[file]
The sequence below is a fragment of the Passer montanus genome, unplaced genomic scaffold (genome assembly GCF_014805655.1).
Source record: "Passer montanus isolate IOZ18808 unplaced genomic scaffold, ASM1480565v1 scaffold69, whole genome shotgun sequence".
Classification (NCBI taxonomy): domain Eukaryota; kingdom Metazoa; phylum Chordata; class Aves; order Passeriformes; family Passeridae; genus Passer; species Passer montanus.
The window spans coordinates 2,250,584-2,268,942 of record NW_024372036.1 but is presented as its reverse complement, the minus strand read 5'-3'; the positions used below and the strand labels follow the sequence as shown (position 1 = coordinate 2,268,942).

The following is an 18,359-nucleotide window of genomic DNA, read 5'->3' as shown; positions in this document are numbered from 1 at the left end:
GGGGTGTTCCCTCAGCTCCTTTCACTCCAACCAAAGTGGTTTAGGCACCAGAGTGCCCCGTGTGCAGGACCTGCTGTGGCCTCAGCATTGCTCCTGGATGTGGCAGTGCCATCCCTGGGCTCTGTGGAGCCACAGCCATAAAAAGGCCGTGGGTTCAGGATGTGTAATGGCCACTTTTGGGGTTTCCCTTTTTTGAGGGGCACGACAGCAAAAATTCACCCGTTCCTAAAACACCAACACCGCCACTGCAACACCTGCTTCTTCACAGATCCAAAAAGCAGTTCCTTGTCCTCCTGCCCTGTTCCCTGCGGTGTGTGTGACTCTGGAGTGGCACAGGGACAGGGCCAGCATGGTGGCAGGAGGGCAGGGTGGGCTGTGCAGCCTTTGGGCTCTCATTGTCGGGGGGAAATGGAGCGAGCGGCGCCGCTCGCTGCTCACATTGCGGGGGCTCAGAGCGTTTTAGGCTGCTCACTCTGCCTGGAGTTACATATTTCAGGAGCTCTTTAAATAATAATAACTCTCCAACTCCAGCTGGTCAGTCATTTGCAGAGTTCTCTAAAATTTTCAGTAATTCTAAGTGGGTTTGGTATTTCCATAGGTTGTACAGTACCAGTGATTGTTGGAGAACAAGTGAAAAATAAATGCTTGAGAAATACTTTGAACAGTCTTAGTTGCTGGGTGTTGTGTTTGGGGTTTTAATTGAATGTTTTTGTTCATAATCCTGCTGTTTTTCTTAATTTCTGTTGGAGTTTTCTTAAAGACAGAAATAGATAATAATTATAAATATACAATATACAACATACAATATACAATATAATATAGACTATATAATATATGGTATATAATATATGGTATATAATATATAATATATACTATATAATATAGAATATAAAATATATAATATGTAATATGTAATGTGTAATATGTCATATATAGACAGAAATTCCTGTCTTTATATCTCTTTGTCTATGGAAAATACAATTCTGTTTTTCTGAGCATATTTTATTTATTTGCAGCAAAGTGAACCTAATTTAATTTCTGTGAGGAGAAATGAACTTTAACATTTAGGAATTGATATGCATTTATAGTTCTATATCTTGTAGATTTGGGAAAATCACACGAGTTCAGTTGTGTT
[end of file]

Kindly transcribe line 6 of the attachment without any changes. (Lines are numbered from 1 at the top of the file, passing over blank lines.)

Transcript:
GGGGTGTTCCCTCAGCTCCTTTCACTCCAACCAAAGTGGTTTAGGCACCAGAGTGCCCCGTGTGCAGGACCTGCTGTGGCCTCAGCATTGCTCCTGGATGTGGCAGTGCCATCCCTGGGCTCTGTGGAGCCACAGCCATAAAAAGGCCGTGGGTTCAGGATGTGTAATGGCCACTTTTGGGGTTTCCCTTTTTTGAGGGGCACGACAGCAAAAATTCACCCGTTCCTAAAACACCAACACCGCCACTGCAACACCTGCTTCTTCACAGATCCAAAAAGCAGTTCCTTGTCCTCCTGCCCTGTTCCCTGCGGTGTGTGTGACTCTGGAGTGGCACAGGGACAGGGCCAGCATGGTGGCAGGAGGGCAGGGTGGGCTGTGCAGCCTTTGGGCTCTCATTGTCGGGGGGAAATGGAGCGAGCGGCGCCGCTCGCTGCTCACATTGCGGGGGCTCAGAGCGTTTTAGGCTGCTCACTCTGCCTGGAGTTACATATTTCAGGAGCTCTTTAAATAATAATAACTCTCCAACTCCAGCTGGTCAGTCATTTGCAGAGTTCTCTAAAATTTTCAGTAATTCTAAGTGGGTTTGGTATTTCCATAGGTTGTACAGTACCAGTGATTGTTGGAGAACAAGTGAAAAATAAATGCTTGAGAAATACTTTGAACAGTCTTAGTTGCTGGGTGTTGTGTTTGGGGTTTTAATTGAATGTTTTTGTTCATAATCCTGCTGTTTTTCTTAATTTCTGTTGGAGTTTTCTTAAAGACAGAAATAGATAATAATTATAAATATACAATATACAACATACAATATACAATATAATATAGACTATATAATATATGGTATATAATATATGGTATATAATATATAATATATACTATATAATATAGAATATAAAATATATAATATGTAATATGTAATGTGTAATATGTCATATATAGACAGAAATTCCTGTCTTTATATCTCTTTGTCTATGGAAAATACAATTCTGTTTTTCTGAGCATATTTTATTTATTTGCAGCAAAGTGAACCTAATTTAATTTCTGTGAGGAGAAATGAACTTTAACATTTAGGAATTGATATGCATTTATAGTTCTATATCTTGTAGATTTGGGAAAATCACACGAGTTCAGTTGTGTT